There has been dearth of structured clinical trials studying the use of denosumab for refractory hypercalcemia. In study by Mimi I. Hu et al, [7] patients with advanced cancer and persistent hypercalcemia after incomplete response or relapse after recent bisphosphonate treatment, denosumab lowered serum calcium to grade 1 or lower (≤11.5 mg/dL) in 80% of patients by 10th day and the response was maintained for a median of 26 days. The dose of Inj Denosumab 120 mg s.c was given on day 1, 8, 15, 29 and then every 4 weeks. Similar response was noted in our patient too. Hypocalcemia , hypophosphatemia, osteonecrosis of jaw and hypersensitivity reaction may be noted with Denosumab. It doesn’t require renal dose adjustment. There is recent evidence that cinacalcet , an allosteric modulator of the calcium-sensing receptor (CaR) attenuates PTHrP-mediated elevations in blood ionized calcium by increasing calcitonin release [8,9]. Thus denosumab as induction agent and cinacalcet as maintainance are novel treatment options in such difficult cases.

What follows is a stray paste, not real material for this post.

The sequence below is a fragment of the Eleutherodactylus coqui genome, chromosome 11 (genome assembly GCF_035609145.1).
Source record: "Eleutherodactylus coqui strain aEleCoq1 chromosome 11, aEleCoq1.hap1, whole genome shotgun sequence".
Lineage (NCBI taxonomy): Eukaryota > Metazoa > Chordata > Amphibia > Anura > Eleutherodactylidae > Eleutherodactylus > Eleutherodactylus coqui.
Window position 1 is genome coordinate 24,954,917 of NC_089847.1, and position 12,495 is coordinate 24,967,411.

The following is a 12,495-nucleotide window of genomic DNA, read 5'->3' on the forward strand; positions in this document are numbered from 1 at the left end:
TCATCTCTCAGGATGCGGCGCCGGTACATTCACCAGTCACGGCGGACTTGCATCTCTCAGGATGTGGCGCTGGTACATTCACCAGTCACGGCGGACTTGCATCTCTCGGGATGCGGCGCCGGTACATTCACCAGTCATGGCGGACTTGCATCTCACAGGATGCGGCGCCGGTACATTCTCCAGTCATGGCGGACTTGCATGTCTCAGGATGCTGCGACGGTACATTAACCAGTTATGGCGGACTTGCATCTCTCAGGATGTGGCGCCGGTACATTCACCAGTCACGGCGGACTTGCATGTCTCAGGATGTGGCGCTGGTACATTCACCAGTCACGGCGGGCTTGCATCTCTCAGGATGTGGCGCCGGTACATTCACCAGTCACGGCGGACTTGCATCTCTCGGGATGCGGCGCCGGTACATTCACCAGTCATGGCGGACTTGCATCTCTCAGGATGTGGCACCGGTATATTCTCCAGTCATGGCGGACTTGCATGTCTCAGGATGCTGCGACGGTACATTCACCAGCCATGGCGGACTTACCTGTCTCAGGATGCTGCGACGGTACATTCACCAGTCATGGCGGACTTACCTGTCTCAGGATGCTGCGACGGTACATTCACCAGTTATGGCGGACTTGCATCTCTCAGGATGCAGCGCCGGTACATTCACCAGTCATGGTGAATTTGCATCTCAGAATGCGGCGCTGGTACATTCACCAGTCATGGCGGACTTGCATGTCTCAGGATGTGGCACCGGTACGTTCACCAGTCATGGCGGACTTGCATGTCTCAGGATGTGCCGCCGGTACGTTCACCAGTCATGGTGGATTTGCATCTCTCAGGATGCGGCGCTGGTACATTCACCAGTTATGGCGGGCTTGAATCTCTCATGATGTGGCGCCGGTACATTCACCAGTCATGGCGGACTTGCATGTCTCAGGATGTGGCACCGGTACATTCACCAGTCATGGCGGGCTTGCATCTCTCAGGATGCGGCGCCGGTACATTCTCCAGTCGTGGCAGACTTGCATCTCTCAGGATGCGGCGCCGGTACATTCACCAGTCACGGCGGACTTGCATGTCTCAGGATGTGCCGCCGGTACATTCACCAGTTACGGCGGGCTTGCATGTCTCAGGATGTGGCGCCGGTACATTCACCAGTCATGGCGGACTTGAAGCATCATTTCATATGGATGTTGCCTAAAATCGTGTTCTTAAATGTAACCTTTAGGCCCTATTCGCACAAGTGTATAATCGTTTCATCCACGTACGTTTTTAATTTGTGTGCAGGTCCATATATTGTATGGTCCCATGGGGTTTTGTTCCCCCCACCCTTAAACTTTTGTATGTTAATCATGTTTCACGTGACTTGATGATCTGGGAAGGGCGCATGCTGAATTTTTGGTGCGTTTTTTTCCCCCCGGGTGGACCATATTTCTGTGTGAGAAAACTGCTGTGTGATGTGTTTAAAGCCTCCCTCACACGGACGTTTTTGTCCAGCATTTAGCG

In conclusion, we suggest the use of denosumab in combination with cinacalcet as a successful treatment option for bisphosphonate refractory hypercalcemia of malignancy. Prohibitive cost and lack of validated data about its efficacy are the issues need to be addressed before its widespread use. To our knowledge, this is the first reported case in India of management of malignant hypercalcemia in a solid tumor with denosumab.

Days after inj Denosumab

Figure 1. Shows the response curve in ACSC and ionised calcium according to the day after initiation of inj Denosumab










DAY 30


DAY 60


DAY 90

Albumin corrected serum calcium (ACSC)







Ionised calcium







Table 1. Shows levels of ACSC and ionised calcium as per the day after initiation of injection Denosumab

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      9.Colloton M, Shatzen E, Wiemann B, Starnes C, Scully S, et al (2013) Cinacalcet attenuates hypercalcemia observed in mice bearing either Rice H-         500 Leydig cell or C26-DCT colon tumors. European journal of pharmacology 712: 1-3.